POLITICS

Forty bills become law as Manitoba legislature breaks for summer

06/14/2012 11:07 EDT | Updated 08/14/2012 05:12 EDT
WINNIPEG - Manitoba's NDP government ended an eight-week legislature sitting Thursday a little battered and bruised and with a $211-million question hanging over its head.

The New Democrats frequently found themselves on the defensive in the weeks leading up to the summer break. Revelations that some cabinet ministers received free tickets to NHL games led to heavy criticism that dragged on for several days before Premier Greg Selinger apologized and put a stop to the practice.

Selinger admitted the NHL tickets controversy got a lot of public attention.

"It did have a definite currency out there. You folks had fun with it," he told reporters.

"You know what, I think it's fine because it allowed us to focus on what needs to be done going forward."

The government was also accused of using a legislature debate to orchestrate a political rally after it was revealed that bureaucrats had invited immigrant groups to attend — even if they had to take the afternoon off work.

It was an unusual sight to see the NDP, after 12 years of solid majority governments, in hot water. One political analyst suggested that changes in the party's back room, including the January departure of former chief of staff Michael Balagus, have taken a toll.

"I'm not sure there's anyone quite of his skill at the centre any more that can help keep the first minister out of trouble," said Paul Thomas, professor emeritus of political science at the University of Manitoba.

"When you lose some continuity like that, the memory of: 'we've been in this situation before. How do we deal with it?' ... is maybe not as strong as it used to be."

Balagus and former premier Gary Doer, who left in 2009 to become Canada's ambassador to the U.S., were adept at putting controversies to bed quickly, even if it required the government to change course, Thomas added.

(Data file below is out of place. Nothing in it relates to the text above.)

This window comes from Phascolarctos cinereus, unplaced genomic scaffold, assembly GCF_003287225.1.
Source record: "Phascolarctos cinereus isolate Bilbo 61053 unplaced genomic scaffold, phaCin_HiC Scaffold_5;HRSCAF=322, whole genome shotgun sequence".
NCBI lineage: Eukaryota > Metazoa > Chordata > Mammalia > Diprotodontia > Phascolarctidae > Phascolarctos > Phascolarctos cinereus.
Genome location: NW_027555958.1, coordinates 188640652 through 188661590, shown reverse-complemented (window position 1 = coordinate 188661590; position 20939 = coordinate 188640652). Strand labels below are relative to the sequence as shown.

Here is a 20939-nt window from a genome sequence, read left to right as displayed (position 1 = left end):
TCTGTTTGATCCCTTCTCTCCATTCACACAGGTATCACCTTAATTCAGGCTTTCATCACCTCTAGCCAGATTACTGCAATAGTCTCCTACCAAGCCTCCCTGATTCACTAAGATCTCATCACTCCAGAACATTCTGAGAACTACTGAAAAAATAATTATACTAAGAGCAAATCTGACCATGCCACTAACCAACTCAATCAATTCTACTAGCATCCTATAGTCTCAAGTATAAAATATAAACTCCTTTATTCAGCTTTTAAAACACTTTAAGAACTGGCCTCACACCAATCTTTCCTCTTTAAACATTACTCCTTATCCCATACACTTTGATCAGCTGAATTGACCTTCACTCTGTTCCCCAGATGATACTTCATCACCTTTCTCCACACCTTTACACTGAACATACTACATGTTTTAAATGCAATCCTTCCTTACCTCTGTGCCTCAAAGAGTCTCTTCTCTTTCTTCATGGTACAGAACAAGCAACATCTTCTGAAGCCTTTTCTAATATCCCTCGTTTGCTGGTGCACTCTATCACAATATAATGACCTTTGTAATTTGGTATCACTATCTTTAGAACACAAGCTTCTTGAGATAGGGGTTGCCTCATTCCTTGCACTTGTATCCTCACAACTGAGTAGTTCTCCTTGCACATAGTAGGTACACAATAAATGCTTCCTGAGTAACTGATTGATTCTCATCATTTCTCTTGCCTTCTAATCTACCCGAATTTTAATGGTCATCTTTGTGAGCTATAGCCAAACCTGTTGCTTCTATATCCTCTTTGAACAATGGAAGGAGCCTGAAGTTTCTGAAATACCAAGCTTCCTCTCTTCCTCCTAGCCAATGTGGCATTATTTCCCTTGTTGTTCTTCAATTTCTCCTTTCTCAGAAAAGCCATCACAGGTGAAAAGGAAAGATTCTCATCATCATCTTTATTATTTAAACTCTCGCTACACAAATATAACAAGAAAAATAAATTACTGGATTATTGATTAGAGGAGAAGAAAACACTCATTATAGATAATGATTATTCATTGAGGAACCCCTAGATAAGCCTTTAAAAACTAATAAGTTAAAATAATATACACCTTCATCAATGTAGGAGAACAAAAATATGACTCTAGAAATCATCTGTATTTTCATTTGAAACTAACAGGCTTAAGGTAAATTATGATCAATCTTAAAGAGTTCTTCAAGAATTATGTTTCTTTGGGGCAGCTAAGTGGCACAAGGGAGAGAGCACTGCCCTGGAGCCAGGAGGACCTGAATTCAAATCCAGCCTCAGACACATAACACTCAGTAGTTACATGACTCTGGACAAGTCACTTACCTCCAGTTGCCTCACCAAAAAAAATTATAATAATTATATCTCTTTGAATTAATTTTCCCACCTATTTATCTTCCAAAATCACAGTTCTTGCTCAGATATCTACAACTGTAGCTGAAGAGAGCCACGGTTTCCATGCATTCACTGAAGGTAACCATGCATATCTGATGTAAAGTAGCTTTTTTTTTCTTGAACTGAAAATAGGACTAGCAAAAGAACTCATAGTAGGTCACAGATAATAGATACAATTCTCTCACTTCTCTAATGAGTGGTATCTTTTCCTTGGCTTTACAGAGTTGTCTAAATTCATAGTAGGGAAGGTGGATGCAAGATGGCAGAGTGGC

"Doer was prepared to compromise at times to diffuse the situation. Above all, he wanted to create the appearance that his government was acting in a manner consistent with the values that Manitobans held," he said.

"Selinger, I think, is a more ideological politician of conviction than Doer was."

The NDP budget drew some of the biggest criticism. The financial plan raised taxes on fuel, cigarettes, insurance policies, spa treatments and other items. It increased user fees for birth certificates, land titles and other services. Yet the budget still forecast a deficit of $460 million.

To keep that figure from ballooning, the government intends to find $211 million in savings. Some $128 million of that is to come from a program review of day-to-day spending in government departments. The remaining $83 million is to come from selling off government assets, most of which have yet to be identified.

The sale of government goods is a sharp departure from previous practice. Most years, the government gets only $100,000 or so from selling off surplus property. Last year, it scored $8 million from selling older water bombers, which are being replaced with newer aircraft.

The government intends to get $8 million again this year from selling more water bombers, and has yet to decide what else will be sold off to raise a further $75 million.

"Government owns 5,614 parcels of land which are currently leased out to municipalities or members of the public. Government owns 420 buildings," Jodee Mason, press secretary to Finance Minister Stan Struthers, wrote in an email.

"All of this is under review."

Some 40 bills introduced in the spring sitting received final approval Thursday: a bicycle helmet law for anyone under 18, new human rights protection for the poor and people who change gender and expanded Sunday shopping that will let stores open before noon.

Another new law will require booster seats for children up to age eight. Another will let municipalities reduce speed limits in school zones.

Thursday's question period may have been the last for Progressive Conservative Leader Hugh McFadyen. He announced his plan to resign after last fall's election that saw the Tories stall at 19 of 57 legislature seats.

"This is a great building to come to work to every day. It's been a great privilege to be in the job I've been in," he said.

The Tories are slated to pick a new leader Oct. 27, and the legislature is not expected to reconvene until November. The only leadership candidate so far, Brian Pallister, could be acclaimed by summer if no one else enters the race.

McFadyen would not say whether he will retain his legislature seat after a new leader is elected.

"There are a couple of bridges to be crossed ... I've got a whole variety of considerations that need to come into play."